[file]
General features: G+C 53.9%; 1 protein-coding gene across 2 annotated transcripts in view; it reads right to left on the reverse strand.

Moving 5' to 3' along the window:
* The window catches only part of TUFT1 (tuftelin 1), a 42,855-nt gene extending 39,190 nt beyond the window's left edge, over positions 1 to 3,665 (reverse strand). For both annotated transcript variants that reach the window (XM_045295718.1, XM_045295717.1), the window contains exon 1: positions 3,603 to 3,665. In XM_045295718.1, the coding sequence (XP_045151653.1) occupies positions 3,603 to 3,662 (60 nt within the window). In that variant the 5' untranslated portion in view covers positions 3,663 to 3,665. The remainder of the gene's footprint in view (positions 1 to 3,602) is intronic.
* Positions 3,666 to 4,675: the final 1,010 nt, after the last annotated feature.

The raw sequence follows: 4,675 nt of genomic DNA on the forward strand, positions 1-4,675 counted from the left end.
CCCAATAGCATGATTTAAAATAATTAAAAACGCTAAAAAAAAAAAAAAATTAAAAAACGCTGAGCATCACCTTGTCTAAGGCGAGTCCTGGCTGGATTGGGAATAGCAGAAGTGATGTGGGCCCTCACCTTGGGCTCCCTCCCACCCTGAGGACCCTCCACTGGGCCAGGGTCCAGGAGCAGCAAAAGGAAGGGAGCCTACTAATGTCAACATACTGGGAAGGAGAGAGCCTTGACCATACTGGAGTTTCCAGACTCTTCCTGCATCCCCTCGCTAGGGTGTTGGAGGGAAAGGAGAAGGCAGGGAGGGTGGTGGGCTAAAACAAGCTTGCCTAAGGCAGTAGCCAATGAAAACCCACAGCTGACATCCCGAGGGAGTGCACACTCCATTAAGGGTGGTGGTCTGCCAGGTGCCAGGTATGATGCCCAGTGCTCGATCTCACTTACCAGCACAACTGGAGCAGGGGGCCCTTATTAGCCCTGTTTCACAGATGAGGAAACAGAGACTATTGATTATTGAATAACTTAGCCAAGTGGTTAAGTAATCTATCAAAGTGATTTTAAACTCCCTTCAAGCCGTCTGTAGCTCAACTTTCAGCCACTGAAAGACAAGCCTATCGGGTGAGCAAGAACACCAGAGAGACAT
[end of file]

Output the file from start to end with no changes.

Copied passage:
General features: G+C 53.9%; 1 protein-coding gene across 2 annotated transcripts in view; it reads right to left on the reverse strand.

Moving 5' to 3' along the window:
* The window catches only part of TUFT1 (tuftelin 1), a 42,855-nt gene extending 39,190 nt beyond the window's left edge, over positions 1 to 3,665 (reverse strand). For both annotated transcript variants that reach the window (XM_045295718.1, XM_045295717.1), the window contains exon 1: positions 3,603 to 3,665. In XM_045295718.1, the coding sequence (XP_045151653.1) occupies positions 3,603 to 3,662 (60 nt within the window). In that variant the 5' untranslated portion in view covers positions 3,663 to 3,665. The remainder of the gene's footprint in view (positions 1 to 3,602) is intronic.
* Positions 3,666 to 4,675: the final 1,010 nt, after the last annotated feature.

The raw sequence follows: 4,675 nt of genomic DNA on the forward strand, positions 1-4,675 counted from the left end.
CCCAATAGCATGATTTAAAATAATTAAAAACGCTAAAAAAAAAAAAAAATTAAAAAACGCTGAGCATCACCTTGTCTAAGGCGAGTCCTGGCTGGATTGGGAATAGCAGAAGTGATGTGGGCCCTCACCTTGGGCTCCCTCCCACCCTGAGGACCCTCCACTGGGCCAGGGTCCAGGAGCAGCAAAAGGAAGGGAGCCTACTAATGTCAACATACTGGGAAGGAGAGAGCCTTGACCATACTGGAGTTTCCAGACTCTTCCTGCATCCCCTCGCTAGGGTGTTGGAGGGAAAGGAGAAGGCAGGGAGGGTGGTGGGCTAAAACAAGCTTGCCTAAGGCAGTAGCCAATGAAAACCCACAGCTGACATCCCGAGGGAGTGCACACTCCATTAAGGGTGGTGGTCTGCCAGGTGCCAGGTATGATGCCCAGTGCTCGATCTCACTTACCAGCACAACTGGAGCAGGGGGCCCTTATTAGCCCTGTTTCACAGATGAGGAAACAGAGACTATTGATTATTGAATAACTTAGCCAAGTGGTTAAGTAATCTATCAAAGTGATTTTAAACTCCCTTCAAGCCGTCTGTAGCTCAACTTTCAGCCACTGAAAGACAAGCCTATCGGGTGAGCAAGAACACCAGAGAGACAT